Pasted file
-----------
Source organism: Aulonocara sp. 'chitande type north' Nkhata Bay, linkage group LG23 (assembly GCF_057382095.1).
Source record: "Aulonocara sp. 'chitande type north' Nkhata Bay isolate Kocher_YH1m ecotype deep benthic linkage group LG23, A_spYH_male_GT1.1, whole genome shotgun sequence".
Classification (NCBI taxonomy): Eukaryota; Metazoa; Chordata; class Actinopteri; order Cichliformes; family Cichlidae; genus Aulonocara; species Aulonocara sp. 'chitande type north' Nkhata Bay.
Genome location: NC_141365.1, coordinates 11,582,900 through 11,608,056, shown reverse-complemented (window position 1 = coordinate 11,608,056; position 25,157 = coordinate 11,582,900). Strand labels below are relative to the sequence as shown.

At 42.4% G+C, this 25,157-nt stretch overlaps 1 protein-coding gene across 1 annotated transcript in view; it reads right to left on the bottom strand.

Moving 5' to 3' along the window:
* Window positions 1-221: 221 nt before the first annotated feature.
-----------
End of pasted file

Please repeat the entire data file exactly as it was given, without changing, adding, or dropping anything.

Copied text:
Source organism: Aulonocara sp. 'chitande type north' Nkhata Bay, linkage group LG23 (assembly GCF_057382095.1).
Source record: "Aulonocara sp. 'chitande type north' Nkhata Bay isolate Kocher_YH1m ecotype deep benthic linkage group LG23, A_spYH_male_GT1.1, whole genome shotgun sequence".
Classification (NCBI taxonomy): Eukaryota; Metazoa; Chordata; class Actinopteri; order Cichliformes; family Cichlidae; genus Aulonocara; species Aulonocara sp. 'chitande type north' Nkhata Bay.
Genome location: NC_141365.1, coordinates 11,582,900 through 11,608,056, shown reverse-complemented (window position 1 = coordinate 11,608,056; position 25,157 = coordinate 11,582,900). Strand labels below are relative to the sequence as shown.

At 42.4% G+C, this 25,157-nt stretch overlaps 1 protein-coding gene across 1 annotated transcript in view; it reads right to left on the bottom strand.

Moving 5' to 3' along the window:
* Window positions 1-221: 221 nt before the first annotated feature.